Biggest Loser strike ends; crew unionizes, host and trainers supported crew with auctions

The Biggest Loser strike is over, after producers and the union representing crew members came to an agreement two weeks after the crew walked out and production shut down. Among those who didn’t work were host Alison Sweeney and trainers Bob Harper and Jillian Michaels, who not only refused to cross picket lines but actually raised money for striking workers.

IATSE announced it had reached a tentative agreement [PDF] to end the strike. Its VP, Mike Miller, said in a statement, “This agreement is a positive step forward for the crew of ‘The Biggest Loser,’ especially in the area of health benefits. We are pleased to see them go back to
work.” Production company Reveille’s Lee Rierson said, “We have reached a fair agreement with the IA while managing to avoid significant disruption to the production, and are happy to see our entire crew working together again.”

That agreement says that “crew members on the show will be eligible to count their work hours toward their health insurance benefits, which had been a primary goal of the union,” according to the Los Angeles Times.” Starting next summer, IATSE members must work 400 hours every six months in order to secure or retain their health insurance coverage. The current minimum is 300 hours.”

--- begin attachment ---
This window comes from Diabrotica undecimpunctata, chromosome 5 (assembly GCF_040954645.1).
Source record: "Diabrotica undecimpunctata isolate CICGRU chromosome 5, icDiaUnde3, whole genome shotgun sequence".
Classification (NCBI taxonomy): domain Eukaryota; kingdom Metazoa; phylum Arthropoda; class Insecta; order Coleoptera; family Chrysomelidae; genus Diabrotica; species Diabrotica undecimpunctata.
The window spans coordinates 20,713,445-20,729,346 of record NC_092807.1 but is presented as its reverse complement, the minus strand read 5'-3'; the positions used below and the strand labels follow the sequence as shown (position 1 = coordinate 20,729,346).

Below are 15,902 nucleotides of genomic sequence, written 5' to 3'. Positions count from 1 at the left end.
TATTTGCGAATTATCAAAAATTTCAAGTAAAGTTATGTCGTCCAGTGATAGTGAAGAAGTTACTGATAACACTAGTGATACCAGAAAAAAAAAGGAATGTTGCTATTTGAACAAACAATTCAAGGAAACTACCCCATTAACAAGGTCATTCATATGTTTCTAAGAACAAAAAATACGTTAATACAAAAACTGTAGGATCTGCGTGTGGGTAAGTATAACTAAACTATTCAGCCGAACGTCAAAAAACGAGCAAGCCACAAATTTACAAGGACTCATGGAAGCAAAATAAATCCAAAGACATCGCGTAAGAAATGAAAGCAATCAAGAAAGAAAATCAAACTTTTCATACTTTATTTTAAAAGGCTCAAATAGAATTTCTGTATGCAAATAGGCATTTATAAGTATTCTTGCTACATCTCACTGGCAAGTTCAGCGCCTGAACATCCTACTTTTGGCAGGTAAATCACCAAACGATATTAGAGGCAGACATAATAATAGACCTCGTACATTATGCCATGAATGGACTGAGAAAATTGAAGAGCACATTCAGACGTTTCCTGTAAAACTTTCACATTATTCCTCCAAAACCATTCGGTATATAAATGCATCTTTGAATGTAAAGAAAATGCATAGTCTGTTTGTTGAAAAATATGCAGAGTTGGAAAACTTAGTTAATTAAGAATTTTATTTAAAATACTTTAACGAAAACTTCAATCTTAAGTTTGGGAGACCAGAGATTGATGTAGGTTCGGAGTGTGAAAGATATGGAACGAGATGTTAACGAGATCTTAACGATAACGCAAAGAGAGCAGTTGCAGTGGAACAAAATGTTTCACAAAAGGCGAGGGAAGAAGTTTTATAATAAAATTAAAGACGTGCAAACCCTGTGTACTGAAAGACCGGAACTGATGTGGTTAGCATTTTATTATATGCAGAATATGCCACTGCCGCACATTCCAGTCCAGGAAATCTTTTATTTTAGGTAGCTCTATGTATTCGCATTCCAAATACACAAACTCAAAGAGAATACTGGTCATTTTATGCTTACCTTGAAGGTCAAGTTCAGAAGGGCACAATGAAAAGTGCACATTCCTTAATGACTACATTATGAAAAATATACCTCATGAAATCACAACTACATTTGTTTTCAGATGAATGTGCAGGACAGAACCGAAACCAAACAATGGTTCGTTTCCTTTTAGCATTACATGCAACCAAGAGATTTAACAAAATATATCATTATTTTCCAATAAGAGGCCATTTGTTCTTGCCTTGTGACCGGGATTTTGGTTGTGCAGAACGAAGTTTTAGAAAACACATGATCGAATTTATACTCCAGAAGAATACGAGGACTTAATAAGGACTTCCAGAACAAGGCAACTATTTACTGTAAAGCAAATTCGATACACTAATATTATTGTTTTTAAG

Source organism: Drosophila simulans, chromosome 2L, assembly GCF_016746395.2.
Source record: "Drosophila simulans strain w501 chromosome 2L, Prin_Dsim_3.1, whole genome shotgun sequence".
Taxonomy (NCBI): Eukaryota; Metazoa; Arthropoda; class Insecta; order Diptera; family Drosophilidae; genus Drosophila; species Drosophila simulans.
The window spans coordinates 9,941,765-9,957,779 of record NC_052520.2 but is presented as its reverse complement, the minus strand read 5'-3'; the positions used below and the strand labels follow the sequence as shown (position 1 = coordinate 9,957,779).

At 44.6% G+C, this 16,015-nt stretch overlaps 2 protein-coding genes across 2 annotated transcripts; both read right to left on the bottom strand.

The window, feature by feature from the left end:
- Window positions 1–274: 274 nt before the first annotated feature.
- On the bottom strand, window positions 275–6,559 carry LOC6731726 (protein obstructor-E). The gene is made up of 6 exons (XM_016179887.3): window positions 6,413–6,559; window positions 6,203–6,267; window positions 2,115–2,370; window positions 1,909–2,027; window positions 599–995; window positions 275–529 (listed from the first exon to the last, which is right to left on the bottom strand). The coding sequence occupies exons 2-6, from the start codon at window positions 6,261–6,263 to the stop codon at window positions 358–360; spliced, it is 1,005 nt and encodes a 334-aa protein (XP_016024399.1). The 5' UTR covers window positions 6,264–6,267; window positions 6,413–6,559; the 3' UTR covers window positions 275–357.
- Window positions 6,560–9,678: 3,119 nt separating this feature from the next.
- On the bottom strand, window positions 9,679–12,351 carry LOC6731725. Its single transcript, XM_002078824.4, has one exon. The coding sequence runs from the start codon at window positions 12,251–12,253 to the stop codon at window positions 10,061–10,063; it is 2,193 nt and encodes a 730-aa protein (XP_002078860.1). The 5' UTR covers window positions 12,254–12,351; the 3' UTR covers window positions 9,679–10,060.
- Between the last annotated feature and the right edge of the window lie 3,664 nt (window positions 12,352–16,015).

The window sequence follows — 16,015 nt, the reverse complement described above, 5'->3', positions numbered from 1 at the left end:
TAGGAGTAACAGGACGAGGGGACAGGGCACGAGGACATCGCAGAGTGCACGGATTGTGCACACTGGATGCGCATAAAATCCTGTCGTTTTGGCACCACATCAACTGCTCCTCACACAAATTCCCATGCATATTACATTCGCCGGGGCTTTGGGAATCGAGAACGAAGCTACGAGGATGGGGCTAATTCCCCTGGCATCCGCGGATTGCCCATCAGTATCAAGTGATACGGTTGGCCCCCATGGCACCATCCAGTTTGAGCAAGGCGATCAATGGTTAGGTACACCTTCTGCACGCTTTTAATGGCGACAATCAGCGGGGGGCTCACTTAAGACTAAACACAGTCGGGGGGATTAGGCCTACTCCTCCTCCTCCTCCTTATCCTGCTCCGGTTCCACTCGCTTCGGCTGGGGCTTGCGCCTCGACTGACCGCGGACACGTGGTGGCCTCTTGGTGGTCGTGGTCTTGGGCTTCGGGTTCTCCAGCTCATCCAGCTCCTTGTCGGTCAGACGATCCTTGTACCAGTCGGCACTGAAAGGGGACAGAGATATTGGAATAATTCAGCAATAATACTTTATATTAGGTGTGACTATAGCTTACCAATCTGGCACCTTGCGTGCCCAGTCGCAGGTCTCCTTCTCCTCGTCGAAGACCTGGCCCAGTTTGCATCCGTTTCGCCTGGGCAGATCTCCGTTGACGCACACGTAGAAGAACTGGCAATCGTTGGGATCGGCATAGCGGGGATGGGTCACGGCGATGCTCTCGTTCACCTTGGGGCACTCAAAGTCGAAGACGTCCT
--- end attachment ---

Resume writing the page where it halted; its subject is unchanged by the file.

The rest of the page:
Deadline reported that producers “had resisted going union with IATSE because of the steep price tag involved, between a half million dollars and $2 million, depending on who you talk to, noting that they paid the crew wages substantially higher than the the union minimum to make up for the lack of benefits.”

Jillian Michaels told me she wouldn’t cross picket lines, and Bob Harper joined her, as did Alison Sweeney–meaning that the show really was crippled, even though it hired scabs to continue production. It’s unclear what was filmed during that time, or how the strike and picketing affected contestants.

The auction listings said the proceeds would go to the strike relief fund, which raised $6,902. A one-hour training session with Jillian was auctioned for $4,100, while the one hour with Bob went for $3,150. Alas, it appears that no one bid on a lunch date with Alison.

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about the writer

Andy Dehnart is a journalist who has covered reality television for more than 15 years and created reality blurred in 2000. A member of the Television Critics Association, his writing and criticism about television, culture, and media has appeared on NPR and in Playboy, Buzzfeed, and many other publications. Andy, 36, also directs the journalism program at Stetson University in Florida, where he teaches creative nonfiction and journalism. He has an M.F.A. in nonfiction writing and literature from Bennington College. More about reality blurred and Andy.